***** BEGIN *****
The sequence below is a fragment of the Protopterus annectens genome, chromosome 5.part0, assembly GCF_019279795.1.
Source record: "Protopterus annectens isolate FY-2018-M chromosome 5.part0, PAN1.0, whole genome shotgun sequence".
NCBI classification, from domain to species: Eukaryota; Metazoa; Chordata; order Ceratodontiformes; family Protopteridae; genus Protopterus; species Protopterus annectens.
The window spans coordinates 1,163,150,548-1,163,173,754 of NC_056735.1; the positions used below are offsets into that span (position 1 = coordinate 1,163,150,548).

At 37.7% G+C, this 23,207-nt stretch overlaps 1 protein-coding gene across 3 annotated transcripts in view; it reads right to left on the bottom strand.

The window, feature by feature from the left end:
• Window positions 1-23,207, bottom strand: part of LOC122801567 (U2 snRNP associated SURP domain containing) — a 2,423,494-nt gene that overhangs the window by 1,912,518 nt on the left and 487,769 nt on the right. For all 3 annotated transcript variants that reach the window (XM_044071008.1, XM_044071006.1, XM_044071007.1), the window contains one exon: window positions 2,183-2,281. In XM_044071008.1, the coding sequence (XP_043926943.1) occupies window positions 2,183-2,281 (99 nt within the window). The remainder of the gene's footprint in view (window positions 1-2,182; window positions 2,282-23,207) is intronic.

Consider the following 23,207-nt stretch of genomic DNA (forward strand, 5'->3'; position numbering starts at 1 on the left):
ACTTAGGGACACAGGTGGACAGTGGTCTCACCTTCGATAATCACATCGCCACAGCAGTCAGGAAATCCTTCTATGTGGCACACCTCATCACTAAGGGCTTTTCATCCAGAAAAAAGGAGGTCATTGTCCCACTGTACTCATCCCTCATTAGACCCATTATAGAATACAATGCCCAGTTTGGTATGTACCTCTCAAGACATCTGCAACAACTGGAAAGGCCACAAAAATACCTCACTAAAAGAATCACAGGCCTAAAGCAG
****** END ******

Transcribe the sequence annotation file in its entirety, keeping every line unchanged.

The sequence below is a fragment of the Protopterus annectens genome, chromosome 5.part0, assembly GCF_019279795.1.
Source record: "Protopterus annectens isolate FY-2018-M chromosome 5.part0, PAN1.0, whole genome shotgun sequence".
NCBI classification, from domain to species: Eukaryota; Metazoa; Chordata; order Ceratodontiformes; family Protopteridae; genus Protopterus; species Protopterus annectens.
The window spans coordinates 1,163,150,548-1,163,173,754 of NC_056735.1; the positions used below are offsets into that span (position 1 = coordinate 1,163,150,548).

At 37.7% G+C, this 23,207-nt stretch overlaps 1 protein-coding gene across 3 annotated transcripts in view; it reads right to left on the bottom strand.

The window, feature by feature from the left end:
• Window positions 1-23,207, bottom strand: part of LOC122801567 (U2 snRNP associated SURP domain containing) — a 2,423,494-nt gene that overhangs the window by 1,912,518 nt on the left and 487,769 nt on the right. For all 3 annotated transcript variants that reach the window (XM_044071008.1, XM_044071006.1, XM_044071007.1), the window contains one exon: window positions 2,183-2,281. In XM_044071008.1, the coding sequence (XP_043926943.1) occupies window positions 2,183-2,281 (99 nt within the window). The remainder of the gene's footprint in view (window positions 1-2,182; window positions 2,282-23,207) is intronic.

Consider the following 23,207-nt stretch of genomic DNA (forward strand, 5'->3'; position numbering starts at 1 on the left):
ACTTAGGGACACAGGTGGACAGTGGTCTCACCTTCGATAATCACATCGCCACAGCAGTCAGGAAATCCTTCTATGTGGCACACCTCATCACTAAGGGCTTTTCATCCAGAAAAAAGGAGGTCATTGTCCCACTGTACTCATCCCTCATTAGACCCATTATAGAATACAATGCCCAGTTTGGTATGTACCTCTCAAGACATCTGCAACAACTGGAAAGGCCACAAAAATACCTCACTAAAAGAATCACAGGCCTAAAGCAG